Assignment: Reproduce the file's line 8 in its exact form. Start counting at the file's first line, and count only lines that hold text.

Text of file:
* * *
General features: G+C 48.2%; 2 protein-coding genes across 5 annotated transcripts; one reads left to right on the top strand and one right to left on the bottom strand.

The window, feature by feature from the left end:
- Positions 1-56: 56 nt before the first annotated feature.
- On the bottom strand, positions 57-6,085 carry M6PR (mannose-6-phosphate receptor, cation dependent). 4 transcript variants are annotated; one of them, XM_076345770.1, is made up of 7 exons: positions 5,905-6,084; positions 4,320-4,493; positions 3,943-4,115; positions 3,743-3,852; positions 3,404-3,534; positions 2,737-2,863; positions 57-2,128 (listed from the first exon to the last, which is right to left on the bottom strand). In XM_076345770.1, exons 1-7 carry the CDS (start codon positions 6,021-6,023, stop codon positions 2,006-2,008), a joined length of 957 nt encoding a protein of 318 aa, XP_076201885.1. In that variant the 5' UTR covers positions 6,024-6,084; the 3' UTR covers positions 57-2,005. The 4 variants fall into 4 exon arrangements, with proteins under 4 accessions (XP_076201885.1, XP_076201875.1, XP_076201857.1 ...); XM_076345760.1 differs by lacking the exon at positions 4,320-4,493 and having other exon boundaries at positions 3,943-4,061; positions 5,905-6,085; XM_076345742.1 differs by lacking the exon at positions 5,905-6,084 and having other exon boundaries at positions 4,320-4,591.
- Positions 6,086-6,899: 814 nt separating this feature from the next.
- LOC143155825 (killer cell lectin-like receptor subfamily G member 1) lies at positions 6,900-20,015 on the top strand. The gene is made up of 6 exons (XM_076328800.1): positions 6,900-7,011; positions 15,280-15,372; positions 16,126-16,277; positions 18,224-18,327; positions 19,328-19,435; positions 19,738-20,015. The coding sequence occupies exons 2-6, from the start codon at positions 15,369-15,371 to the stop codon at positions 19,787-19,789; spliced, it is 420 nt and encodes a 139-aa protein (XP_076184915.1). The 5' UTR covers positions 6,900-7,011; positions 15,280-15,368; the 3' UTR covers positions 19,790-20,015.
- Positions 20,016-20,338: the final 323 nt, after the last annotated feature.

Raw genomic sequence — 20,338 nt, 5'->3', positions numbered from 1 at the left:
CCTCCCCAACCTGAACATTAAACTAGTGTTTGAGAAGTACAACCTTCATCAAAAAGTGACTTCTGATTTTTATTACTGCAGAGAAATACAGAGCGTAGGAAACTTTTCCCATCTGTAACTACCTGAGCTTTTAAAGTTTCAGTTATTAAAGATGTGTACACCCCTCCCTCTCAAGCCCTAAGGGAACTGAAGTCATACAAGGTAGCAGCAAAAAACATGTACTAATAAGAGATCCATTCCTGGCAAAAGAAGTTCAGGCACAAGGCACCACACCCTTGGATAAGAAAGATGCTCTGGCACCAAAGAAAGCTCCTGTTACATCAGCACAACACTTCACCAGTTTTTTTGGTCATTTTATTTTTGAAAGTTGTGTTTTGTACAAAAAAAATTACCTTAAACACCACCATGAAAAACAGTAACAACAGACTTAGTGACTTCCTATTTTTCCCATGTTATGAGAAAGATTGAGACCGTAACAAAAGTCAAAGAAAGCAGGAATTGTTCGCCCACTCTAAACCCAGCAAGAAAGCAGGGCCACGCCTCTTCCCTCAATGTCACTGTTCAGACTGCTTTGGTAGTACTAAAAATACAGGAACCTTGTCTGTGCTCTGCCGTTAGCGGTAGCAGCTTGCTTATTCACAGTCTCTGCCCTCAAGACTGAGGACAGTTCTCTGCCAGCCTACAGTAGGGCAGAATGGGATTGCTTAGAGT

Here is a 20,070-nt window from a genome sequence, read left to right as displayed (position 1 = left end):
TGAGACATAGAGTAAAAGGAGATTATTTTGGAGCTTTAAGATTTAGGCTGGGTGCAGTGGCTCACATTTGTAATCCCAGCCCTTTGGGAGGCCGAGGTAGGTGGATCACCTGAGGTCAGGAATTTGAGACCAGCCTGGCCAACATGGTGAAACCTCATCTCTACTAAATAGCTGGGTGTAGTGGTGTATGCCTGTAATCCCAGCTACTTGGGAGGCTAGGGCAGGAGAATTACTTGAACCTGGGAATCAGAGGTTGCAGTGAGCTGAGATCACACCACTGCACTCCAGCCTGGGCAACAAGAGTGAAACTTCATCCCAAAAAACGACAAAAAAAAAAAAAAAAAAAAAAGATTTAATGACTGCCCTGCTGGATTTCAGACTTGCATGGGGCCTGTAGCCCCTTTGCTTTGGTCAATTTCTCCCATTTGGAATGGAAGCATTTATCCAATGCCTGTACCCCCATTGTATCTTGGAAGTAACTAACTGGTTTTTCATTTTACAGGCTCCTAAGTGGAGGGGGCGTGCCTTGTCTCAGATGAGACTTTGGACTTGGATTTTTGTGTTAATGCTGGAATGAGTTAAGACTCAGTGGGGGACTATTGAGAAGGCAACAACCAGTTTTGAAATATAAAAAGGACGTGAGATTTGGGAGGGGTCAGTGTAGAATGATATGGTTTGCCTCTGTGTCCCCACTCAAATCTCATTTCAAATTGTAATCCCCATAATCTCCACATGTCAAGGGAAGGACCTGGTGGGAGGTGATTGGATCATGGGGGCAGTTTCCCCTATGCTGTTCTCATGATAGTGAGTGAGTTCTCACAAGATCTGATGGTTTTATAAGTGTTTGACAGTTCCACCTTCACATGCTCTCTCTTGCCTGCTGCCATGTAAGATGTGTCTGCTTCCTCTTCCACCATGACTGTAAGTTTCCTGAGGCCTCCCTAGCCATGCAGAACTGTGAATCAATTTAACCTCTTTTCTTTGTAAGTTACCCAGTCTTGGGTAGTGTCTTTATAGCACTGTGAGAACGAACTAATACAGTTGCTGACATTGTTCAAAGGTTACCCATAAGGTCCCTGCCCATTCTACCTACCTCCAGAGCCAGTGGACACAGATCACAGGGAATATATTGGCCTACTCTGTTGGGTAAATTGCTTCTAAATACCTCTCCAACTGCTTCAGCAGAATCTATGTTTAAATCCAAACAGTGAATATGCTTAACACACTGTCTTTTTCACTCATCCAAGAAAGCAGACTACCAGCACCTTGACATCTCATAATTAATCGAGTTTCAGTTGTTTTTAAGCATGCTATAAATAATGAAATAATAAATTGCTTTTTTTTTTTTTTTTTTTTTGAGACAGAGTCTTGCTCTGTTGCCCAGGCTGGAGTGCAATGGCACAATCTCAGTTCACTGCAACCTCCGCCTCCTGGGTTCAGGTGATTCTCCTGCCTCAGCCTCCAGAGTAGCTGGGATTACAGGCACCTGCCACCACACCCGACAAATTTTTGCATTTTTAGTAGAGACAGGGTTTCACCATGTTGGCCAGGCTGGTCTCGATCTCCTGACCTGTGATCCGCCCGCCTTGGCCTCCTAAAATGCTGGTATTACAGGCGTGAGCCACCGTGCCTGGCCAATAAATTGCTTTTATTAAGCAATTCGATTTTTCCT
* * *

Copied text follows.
Raw genomic sequence — 20,338 nt, 5'->3', positions numbered from 1 at the left: